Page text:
New hope in healing 1

by Jeremy P., healing 2 student

It seems that real knowledge often comes after a time of forgetting. 

I started looking for healing fresh out of high school, 15 years ago, as if it were some great unknown hovering over my head that I could catch with a butterfly net.  This search pulled me to travel alone through Latin America and Europe working odds-and-ends jobs.  Even while my confidence grew in my understanding of myself, I continued to search.  I ended up in a bunch of Tracker School classes, followed by a vision quest, and another vision quest.  And still I searched.

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An accident led me to pursue nursing as a profession.  I returned to school, with a great desire for what I was pursuing.  Yet through the narrowness of the medical perspective of symptom management, I could see that while many patients may not be ill, they are not healthy, and are deeply suffering. 

I wanted more, so I went back to school to pursue a master’s of nursing.  I love to learn, so the coursework was challenging, yet fulfilling.  Still, more and more stress built, with less and less time for me as I lost sleep from hours of clinical and gained weight from a neglected diet.  So it was that I dropped into an emotional darkness. I had placed so much stress on myself to live to a standard of perfection, I was not able to keep up.  I had stepped off my path, and I felt like I was continually falling down a deep, dark well.

Within the fall, all the light in my life became dark, my clarity and joy clouded, and my purpose lost.  After the election, when the societal darkness was projected across the media, and the craziness of the world felt like an episode of Twilight Zone, I knew I needed to change the direction of my life.  I stopped; I couldn’t let myself continue down the same trajectory I was on: for myself or for this world.  It was clear that I needed to see the world in a more authentic way, true to my nature.

In the midst of this chaos, depression, and stress, I signed up late for healing 1, having already missed the first class of the year. I did not want to wait for another year to start. At my first class in Asheville, I felt like an outsider, not knowing the class structure and surrounded by unfamiliar people who were hugging each other and rejoicing that they had survived the last three months.  But I was welcomed as a friend, a companion on this shared journey. 

As I sat in the circle of chairs, I was asked why I came to the class.  I reflected back on the past several years.  I could see myself walking off my desired path, tossing aside what I viewed as a spiritual life and settling with comfort and education.  I finally was able to see that I had fallen down more than a well: more like an endless, dark abyss.  As I fell, all the connections I had to the world, to those I love, and to myself had broken free.  I was in a dark so deep that only emptiness surrounded me, without lights, with only some essential presence of myself.  I continued to fall, but like an astronaut in space, I was falling so fast I only perceived myself as floating.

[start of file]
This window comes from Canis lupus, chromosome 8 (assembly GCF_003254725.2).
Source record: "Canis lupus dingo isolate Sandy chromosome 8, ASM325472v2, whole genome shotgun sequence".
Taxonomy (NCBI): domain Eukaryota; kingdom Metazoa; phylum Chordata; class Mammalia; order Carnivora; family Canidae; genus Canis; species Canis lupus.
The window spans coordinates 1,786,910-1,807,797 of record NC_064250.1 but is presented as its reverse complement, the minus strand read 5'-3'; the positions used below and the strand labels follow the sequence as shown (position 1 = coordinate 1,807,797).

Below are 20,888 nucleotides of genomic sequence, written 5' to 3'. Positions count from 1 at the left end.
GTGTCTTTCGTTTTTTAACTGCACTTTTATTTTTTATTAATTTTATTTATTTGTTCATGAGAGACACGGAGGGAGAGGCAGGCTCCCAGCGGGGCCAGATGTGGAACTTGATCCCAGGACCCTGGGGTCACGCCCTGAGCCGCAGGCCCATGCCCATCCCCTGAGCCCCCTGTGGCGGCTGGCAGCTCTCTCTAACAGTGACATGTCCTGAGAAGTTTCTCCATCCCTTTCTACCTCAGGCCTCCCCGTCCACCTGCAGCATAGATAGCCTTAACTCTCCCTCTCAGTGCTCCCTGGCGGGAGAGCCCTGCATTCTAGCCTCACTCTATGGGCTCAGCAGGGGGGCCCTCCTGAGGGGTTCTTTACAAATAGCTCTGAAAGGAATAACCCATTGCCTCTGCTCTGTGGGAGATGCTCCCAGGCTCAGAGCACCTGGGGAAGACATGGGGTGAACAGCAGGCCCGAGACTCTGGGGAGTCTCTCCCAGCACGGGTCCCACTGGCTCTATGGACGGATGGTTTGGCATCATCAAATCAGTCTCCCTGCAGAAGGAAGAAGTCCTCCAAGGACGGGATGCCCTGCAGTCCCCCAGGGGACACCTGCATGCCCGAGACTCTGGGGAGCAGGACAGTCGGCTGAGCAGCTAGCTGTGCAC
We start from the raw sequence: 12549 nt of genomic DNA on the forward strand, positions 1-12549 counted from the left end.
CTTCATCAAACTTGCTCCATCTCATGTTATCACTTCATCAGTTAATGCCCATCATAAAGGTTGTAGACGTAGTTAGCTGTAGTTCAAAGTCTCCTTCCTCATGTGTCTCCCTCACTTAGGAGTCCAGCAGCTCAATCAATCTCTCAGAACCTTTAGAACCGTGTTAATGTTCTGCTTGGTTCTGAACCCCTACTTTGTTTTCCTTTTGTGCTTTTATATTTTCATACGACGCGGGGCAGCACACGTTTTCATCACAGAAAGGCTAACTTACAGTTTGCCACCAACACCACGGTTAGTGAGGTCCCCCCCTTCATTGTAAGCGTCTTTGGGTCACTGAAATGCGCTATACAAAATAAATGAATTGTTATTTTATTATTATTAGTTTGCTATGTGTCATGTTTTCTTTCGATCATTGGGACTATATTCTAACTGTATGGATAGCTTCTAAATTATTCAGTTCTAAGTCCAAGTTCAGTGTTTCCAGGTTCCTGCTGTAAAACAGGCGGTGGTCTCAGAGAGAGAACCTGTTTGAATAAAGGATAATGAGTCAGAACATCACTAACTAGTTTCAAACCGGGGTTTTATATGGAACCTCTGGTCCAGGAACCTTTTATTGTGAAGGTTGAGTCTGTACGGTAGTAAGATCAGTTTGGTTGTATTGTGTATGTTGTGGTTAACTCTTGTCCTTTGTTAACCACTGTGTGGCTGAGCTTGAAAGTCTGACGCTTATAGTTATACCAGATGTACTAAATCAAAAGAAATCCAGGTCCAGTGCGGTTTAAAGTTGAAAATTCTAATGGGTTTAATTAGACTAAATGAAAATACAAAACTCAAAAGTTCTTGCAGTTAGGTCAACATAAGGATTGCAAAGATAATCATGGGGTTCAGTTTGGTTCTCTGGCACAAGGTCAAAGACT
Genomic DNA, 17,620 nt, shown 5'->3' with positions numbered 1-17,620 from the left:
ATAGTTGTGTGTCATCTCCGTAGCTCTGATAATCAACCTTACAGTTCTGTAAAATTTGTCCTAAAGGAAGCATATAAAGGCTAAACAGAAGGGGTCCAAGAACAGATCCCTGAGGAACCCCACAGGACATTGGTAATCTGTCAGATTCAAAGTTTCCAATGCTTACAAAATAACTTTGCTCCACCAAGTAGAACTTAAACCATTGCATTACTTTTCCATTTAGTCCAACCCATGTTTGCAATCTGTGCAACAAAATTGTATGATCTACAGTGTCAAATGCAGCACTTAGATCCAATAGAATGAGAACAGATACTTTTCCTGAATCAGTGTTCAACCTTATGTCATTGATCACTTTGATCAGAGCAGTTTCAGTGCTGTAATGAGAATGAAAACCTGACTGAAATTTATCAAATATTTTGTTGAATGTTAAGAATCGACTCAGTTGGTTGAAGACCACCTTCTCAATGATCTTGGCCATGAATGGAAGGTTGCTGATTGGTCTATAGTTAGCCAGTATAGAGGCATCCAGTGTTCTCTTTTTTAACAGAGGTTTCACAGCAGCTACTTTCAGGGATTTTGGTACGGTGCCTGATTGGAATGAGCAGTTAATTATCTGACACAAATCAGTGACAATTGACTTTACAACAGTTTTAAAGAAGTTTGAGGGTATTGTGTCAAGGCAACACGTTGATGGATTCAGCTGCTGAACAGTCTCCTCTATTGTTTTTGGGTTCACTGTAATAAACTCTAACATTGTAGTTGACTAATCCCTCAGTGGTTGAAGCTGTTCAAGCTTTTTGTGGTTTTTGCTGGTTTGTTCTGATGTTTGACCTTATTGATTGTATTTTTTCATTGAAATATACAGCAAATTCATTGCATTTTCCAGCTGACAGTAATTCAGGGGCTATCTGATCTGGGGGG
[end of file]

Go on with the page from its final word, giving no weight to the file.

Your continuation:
Deep in this reflection of my situation and of why I started at healing 1, I realized that something had changed.  I remained weightless, floating within this darkness, but now I could see some light.  Not a glowing radiance of a sunrise, but a dull glow, like the phosphorescence found in the carcass of an old tree stump deep in a dark forest.

Out of the death and decay, a new light and life was born.  Subtle strands connected me to something far away that I couldn’t see.  These strands were the connections that now supported me, even as I continued to fall through the vastness of creation.  They were connections of the friendships I was making, the trust I was building, and the vessel in which I was placed when I started healing 1. 

As I have continued the journey with wildernessFusion, the small threads have become the ropes and wires that support me on my quest to understand myself and the path I am on.  It’s a quest that still has many unknowns, but with this support, I can search with passion, curiosity, and hope, into a broader depth of awareness of who I am.

Sarah Moon